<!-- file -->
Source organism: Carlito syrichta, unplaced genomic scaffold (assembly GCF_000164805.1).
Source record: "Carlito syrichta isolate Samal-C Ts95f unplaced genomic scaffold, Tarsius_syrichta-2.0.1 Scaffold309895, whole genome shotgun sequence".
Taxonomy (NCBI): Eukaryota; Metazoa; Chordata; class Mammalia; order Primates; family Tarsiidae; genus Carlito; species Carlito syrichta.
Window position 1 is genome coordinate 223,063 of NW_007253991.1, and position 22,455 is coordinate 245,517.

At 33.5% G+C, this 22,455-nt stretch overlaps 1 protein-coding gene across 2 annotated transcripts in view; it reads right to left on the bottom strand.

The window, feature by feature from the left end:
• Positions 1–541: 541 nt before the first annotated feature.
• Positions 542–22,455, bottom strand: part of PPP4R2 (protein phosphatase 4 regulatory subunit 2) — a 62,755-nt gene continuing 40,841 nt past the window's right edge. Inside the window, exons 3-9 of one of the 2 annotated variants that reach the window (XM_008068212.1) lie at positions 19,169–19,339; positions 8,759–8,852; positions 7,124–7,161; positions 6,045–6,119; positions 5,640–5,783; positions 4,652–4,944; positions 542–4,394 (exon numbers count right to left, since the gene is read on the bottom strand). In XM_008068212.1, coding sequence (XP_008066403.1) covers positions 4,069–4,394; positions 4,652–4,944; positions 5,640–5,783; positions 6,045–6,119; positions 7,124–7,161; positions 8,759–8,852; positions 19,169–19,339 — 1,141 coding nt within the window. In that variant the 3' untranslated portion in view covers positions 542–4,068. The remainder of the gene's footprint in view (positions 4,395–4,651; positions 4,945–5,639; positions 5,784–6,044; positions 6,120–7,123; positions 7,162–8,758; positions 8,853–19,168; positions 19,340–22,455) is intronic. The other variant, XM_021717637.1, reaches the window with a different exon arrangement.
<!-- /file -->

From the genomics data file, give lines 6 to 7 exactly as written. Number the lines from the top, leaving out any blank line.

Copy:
The window, feature by feature from the left end:
• Positions 1–541: 541 nt before the first annotated feature.